I consider myself fairly knowledgeable on the Civil War, but periodically I am surprised by an event that I have not read about. This is the case with Timothy Smith’s The Real Horse Soldiers.
The book is a great narrative and analysis of the Union raid led by Colonel Benjamin Grierson. Smith describes the strategic situation in Mississippi prior to the raid. He then explains in detail the Union plans to divert Confederate attention with several raids and how those raids were planned to be executed.
Smith also excels in his descriptions of the major officers and men (Union and Confederate) that proved pivotal in the main raid. For example, he rightly criticizes Confederate Lieutenant General John C. Pemberton, area commander, for vacillating on whether to confront General Grant or pursue Grierson. This vacillation doomed the Confederacy at not only at Vicksburg, but also in the Western Theater.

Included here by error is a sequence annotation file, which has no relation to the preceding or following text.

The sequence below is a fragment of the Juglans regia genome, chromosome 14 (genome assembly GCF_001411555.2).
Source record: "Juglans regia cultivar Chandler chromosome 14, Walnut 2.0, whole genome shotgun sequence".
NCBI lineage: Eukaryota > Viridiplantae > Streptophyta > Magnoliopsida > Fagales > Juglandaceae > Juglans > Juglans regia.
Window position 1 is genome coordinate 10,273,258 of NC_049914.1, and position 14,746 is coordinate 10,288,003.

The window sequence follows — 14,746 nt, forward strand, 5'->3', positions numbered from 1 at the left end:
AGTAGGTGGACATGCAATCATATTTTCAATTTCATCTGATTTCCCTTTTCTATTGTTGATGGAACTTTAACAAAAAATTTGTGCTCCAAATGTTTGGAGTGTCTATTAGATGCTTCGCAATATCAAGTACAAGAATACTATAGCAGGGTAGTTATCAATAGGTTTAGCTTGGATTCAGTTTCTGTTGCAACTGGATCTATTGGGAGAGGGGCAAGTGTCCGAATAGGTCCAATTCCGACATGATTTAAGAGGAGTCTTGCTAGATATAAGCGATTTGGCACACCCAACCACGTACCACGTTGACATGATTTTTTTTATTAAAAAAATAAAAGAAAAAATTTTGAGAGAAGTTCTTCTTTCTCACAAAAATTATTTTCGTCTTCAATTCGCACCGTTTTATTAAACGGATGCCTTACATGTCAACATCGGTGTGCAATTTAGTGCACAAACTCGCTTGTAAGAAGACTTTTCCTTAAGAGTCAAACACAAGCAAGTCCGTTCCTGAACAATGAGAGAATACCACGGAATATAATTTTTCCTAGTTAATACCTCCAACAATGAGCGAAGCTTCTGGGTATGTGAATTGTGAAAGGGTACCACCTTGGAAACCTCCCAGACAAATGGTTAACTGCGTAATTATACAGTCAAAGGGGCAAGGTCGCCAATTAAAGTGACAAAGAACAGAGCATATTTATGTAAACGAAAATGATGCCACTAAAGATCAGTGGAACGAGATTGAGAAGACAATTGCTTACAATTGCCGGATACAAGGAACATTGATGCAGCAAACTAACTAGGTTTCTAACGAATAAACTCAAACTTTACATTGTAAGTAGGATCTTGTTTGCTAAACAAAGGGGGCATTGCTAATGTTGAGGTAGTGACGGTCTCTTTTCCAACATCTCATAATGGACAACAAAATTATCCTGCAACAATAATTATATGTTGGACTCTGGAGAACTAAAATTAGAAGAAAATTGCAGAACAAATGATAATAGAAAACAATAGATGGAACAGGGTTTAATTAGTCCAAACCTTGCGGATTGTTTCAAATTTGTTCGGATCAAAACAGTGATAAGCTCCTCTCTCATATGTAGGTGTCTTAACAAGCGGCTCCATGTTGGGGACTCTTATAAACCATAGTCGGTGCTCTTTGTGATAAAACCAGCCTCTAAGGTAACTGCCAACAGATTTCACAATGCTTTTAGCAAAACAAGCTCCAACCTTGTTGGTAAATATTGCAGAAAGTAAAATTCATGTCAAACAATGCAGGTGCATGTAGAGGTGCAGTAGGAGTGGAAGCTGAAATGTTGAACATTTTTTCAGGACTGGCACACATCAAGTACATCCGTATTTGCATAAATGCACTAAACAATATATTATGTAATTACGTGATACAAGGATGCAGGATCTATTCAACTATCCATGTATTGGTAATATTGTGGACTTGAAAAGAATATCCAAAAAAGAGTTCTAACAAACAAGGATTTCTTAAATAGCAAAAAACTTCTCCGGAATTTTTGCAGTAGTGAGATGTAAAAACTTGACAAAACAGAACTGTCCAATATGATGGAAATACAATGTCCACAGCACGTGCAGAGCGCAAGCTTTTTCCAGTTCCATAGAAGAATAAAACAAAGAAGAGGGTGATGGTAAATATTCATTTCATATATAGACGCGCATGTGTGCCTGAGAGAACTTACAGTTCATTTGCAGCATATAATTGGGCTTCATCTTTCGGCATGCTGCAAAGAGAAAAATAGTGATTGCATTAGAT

Smith highlights numerous examples of Grierson’s superior decision making abilities. For instance, during the raid, he made the decision to push his troopers through the night in order to avoid pursuers and surprise a new target.
Smith’s writing is easy to read and follow. He explains complex strategy and tactics in simple terms that even the most novice reader can follow. He also includes plenty of maps throughout the book.